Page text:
Thursday, October 1, 2009

Postseason Pinstripes: The Unique Nature of the Baseball Playoffs

It can hardly be argued that the Yankees are the best team in Major League Baseball this year. Many would have argued for the Dodgers or Red Sox in the first half of the season, but the Yanks rendered those arguments moot with a dominating second half. We have a ten game lead on the Sox. Our record is eight games better than California and nine games better than the Dodgers, who play in the inferior National League.

The Yankees are the best team in baseball. Big Whoop! Baseball is a unique game. In basketball, over a 7-game series, the best team almost always wins. In football, the dominant teams usually make it to the Super Bowl and take home the trophy. I don't know about hockey - who really cares, right?

But the baseball playoffs are unique. Very seldom does the team with the best regular season record win the World Series. A Wild Card team has won several times - they couldn't win their own division in the regular season, but won it all in the playoffs. A couple of years back, St Louis stunk up the league in September and October, and squeaked into the playoffs looking horrible. They won the World Series.

There is a reason for this. Playoff basketball is essentially the same as regular season basketball, just more intense. Same with football. But the nature of baseball changes dramatically in the postseason.

The difference is starting pitching and days off. To win a lot of games in the regular season, you need to have three, four, or five starting pitchers. If you have two dominant pitchers , that is nice, but you still have to run somebody out there three times between their starts. But in the playoffs, two dominant pitchers can win it all (ie Randy Johnson and Curt Shilling on the 2001 Diamondbacks). There are enough days off that the two dominant pitchers can lead the team to victory. Smith wins game 1, Jones wins game two, then Smith wins game 5 (or 6) and Jones wins game 6 (or 7). In the opening series, you can do the same thing if you get the extended series.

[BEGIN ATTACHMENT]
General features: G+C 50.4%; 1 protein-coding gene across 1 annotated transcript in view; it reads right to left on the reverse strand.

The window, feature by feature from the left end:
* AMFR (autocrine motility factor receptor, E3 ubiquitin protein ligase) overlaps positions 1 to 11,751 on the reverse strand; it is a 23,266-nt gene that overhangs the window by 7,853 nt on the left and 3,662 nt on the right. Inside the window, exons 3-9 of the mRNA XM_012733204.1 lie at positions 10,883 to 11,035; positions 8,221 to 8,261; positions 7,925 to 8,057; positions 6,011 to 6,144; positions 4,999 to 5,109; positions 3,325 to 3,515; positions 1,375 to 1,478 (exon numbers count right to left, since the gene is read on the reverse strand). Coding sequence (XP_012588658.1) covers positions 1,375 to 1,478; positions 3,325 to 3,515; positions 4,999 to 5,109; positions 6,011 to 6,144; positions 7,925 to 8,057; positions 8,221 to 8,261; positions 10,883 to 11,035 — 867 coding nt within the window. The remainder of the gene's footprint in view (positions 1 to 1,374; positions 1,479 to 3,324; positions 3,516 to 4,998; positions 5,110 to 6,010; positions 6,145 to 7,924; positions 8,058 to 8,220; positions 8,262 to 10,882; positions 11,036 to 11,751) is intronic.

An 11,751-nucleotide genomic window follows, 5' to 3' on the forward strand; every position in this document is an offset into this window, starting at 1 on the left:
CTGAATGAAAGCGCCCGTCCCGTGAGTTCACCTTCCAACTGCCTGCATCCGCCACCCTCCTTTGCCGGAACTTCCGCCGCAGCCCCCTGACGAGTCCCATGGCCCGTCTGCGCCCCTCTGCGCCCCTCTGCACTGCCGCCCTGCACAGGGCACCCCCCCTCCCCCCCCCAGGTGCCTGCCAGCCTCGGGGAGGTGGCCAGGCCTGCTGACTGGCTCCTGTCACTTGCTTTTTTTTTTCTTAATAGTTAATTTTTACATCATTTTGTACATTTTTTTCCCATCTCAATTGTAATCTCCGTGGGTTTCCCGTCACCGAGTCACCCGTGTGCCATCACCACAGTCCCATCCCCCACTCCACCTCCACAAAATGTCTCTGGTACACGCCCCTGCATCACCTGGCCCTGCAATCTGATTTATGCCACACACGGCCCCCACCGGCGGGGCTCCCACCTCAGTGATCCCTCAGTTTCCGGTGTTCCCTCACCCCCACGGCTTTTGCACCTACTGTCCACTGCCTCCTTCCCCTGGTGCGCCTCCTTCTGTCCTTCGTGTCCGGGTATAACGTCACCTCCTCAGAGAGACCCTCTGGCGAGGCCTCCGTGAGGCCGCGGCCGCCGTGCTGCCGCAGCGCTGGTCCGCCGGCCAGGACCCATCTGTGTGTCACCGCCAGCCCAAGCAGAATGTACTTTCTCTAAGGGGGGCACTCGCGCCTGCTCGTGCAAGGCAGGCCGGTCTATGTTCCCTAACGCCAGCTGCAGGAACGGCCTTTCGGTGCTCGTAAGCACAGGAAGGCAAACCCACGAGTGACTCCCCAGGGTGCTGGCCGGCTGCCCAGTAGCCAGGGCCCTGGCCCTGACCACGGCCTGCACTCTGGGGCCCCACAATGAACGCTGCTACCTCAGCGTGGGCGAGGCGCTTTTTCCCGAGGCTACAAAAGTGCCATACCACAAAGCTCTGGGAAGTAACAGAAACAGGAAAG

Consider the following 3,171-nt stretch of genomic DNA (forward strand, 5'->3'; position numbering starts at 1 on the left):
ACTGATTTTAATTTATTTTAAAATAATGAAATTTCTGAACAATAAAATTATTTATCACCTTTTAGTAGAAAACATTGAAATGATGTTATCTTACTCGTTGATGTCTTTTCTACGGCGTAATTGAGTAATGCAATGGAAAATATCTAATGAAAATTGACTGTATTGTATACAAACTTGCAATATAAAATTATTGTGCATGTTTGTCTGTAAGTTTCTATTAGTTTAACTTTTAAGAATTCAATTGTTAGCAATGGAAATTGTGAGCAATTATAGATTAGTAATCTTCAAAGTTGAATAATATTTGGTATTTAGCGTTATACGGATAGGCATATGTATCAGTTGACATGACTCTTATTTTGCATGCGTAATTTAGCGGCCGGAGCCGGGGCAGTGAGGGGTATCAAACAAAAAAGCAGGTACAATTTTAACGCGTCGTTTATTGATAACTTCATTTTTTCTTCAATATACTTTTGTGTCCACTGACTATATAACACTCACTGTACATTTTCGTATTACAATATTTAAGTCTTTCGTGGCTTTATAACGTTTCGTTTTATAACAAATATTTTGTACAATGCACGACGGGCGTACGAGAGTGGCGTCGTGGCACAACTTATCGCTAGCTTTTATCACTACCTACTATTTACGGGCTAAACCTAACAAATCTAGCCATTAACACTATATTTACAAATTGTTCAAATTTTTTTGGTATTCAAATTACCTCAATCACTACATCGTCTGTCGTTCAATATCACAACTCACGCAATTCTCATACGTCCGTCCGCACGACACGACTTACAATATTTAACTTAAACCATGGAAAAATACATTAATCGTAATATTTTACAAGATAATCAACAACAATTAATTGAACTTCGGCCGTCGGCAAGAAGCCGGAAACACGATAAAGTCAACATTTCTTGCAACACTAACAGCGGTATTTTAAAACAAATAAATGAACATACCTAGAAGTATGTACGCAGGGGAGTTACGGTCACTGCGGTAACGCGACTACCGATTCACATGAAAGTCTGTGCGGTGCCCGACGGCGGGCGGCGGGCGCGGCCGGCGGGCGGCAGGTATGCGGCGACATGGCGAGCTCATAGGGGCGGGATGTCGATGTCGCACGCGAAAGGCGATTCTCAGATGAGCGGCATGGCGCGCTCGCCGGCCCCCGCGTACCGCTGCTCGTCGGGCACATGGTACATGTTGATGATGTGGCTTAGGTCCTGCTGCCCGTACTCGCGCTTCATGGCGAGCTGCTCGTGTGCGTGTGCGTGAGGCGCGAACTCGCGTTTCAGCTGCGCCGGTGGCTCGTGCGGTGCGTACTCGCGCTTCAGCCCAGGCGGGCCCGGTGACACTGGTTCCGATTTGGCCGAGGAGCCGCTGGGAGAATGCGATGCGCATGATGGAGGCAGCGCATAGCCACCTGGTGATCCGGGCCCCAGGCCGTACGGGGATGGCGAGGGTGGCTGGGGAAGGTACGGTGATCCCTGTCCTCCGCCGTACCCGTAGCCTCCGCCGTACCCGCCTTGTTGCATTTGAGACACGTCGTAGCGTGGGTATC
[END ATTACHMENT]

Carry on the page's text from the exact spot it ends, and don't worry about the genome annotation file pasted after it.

In recent years, the Yankees have had a team better suited to win lots of regular season games, but have not done well in the playoffs. I hope this year will be different, of course, but you never know.

Baseball is a quirky game. In a five games series, one team can get hot while another goes cold. The Washington Nationals could beat the Yankees in a five-game series. Not likely, but it could happen.

I am more optimistic this year. The Yankees have some of the best pitchers in the AL playoffs. all the other Cy Young contestants are on teams that missed the playoffs - Halladay (Toronto), Grienke (KC - likely Cy Young), Hernandez (Seattle). CC Sabathia is as good as any of them and better than any other playoff pitcher. Pettitte and Burnett are just about as good as the other pitchers on the teams we will play.

The Yankees have been hitting consistently - we have even beaten some of the really good pitchers.

I'm optimistic about the Yankees' chances this year. We are the best team going in. I am also realistic. Baseball is a strange sport - the best regular-season team does not always win.

But this seems like a GREAT year for #27!

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